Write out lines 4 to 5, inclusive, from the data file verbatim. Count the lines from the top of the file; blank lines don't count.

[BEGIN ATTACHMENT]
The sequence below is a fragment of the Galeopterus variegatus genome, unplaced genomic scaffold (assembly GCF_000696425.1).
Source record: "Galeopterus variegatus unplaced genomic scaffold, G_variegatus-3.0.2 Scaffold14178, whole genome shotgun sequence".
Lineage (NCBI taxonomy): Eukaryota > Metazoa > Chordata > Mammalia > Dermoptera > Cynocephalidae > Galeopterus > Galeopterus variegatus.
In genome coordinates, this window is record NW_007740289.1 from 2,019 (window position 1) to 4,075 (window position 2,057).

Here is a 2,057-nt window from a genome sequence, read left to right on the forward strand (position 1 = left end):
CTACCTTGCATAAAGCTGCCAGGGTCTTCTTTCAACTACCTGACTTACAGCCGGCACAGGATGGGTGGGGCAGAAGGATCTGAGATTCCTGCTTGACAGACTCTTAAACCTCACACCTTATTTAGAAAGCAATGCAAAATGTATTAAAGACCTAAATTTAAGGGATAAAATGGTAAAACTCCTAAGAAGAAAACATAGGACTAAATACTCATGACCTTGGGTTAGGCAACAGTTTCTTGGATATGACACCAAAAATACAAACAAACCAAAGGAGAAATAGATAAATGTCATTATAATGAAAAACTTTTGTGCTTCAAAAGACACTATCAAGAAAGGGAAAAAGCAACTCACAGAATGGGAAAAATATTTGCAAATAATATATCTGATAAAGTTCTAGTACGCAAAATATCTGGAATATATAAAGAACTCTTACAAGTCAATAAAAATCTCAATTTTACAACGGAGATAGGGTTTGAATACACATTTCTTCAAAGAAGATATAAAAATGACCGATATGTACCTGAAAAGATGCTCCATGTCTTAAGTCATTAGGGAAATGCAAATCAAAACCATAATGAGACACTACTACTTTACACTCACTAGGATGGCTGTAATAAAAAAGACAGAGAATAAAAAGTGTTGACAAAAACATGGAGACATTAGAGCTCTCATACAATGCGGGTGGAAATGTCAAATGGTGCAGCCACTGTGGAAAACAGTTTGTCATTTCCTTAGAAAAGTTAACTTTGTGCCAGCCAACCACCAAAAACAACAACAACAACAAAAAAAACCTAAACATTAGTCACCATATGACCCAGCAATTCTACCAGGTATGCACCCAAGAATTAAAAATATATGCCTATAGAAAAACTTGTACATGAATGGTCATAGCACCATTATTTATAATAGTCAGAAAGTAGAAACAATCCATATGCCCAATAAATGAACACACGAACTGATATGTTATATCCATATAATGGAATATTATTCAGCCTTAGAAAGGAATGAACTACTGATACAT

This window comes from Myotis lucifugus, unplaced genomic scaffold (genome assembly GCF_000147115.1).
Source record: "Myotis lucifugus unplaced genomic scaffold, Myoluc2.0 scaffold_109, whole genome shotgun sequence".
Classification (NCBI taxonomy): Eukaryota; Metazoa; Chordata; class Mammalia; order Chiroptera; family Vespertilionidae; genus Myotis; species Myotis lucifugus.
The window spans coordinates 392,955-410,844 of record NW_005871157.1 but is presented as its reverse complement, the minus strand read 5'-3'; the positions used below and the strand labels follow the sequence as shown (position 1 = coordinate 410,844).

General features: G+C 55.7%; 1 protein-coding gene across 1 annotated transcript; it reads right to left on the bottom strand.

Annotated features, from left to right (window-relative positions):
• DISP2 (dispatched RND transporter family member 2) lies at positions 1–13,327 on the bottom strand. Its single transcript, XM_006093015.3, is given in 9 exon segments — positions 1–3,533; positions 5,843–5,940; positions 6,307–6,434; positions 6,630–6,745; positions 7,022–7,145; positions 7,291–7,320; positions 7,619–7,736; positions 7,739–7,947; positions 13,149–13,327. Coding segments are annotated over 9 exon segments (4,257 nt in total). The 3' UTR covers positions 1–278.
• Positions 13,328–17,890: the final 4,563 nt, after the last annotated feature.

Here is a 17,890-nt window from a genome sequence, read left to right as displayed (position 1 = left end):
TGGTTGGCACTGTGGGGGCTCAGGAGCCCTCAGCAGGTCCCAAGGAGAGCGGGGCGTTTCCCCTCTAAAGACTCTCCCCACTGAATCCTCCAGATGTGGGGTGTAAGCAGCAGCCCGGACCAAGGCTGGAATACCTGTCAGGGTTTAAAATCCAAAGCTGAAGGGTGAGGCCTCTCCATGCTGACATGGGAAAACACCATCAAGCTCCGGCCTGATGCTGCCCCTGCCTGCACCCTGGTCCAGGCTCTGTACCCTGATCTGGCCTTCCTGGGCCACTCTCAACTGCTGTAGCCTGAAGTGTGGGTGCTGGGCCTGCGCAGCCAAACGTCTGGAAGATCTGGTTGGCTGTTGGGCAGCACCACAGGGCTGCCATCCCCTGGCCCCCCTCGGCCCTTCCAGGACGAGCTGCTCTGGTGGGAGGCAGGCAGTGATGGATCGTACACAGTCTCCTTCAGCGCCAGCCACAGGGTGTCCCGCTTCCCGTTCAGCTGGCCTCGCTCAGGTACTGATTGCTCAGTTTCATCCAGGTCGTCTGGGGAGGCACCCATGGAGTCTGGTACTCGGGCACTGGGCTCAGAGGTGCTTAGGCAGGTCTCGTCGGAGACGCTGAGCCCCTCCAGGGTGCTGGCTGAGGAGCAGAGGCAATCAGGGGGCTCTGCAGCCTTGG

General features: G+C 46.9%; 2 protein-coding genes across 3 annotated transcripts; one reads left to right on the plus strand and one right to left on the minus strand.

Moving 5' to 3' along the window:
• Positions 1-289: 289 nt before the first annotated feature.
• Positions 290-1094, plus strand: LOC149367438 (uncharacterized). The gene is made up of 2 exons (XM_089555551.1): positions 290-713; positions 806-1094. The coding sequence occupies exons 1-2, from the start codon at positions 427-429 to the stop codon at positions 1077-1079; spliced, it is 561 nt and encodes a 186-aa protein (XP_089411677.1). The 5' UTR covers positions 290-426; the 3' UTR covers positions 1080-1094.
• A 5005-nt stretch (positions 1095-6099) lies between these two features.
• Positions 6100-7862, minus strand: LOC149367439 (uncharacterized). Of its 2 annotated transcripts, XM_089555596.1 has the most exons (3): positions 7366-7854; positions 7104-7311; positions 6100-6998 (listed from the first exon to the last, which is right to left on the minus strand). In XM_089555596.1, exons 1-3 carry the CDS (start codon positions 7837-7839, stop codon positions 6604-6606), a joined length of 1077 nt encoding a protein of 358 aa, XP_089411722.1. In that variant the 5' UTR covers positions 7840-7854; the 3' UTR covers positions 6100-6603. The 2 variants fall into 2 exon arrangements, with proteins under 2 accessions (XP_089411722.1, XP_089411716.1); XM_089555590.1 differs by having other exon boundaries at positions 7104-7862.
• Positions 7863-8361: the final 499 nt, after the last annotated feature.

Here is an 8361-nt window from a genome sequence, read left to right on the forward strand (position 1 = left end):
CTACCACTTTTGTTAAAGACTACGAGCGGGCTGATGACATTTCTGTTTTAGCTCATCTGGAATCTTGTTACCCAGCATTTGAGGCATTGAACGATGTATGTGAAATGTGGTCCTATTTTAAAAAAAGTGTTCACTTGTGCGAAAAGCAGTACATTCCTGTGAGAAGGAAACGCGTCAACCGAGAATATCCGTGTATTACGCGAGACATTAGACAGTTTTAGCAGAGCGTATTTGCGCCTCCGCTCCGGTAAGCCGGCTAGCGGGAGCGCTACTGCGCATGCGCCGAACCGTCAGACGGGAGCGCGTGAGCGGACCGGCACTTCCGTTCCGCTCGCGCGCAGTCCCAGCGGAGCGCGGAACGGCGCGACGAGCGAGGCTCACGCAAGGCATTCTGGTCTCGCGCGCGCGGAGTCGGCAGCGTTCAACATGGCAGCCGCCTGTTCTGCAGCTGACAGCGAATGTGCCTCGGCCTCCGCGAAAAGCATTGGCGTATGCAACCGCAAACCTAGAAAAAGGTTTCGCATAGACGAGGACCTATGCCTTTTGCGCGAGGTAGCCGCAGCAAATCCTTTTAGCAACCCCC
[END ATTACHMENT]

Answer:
In genome coordinates, this window is record NW_007740289.1 from 2,019 (window position 1) to 4,075 (window position 2,057).

Here is a 2,057-nt window from a genome sequence, read left to right on the forward strand (position 1 = left end):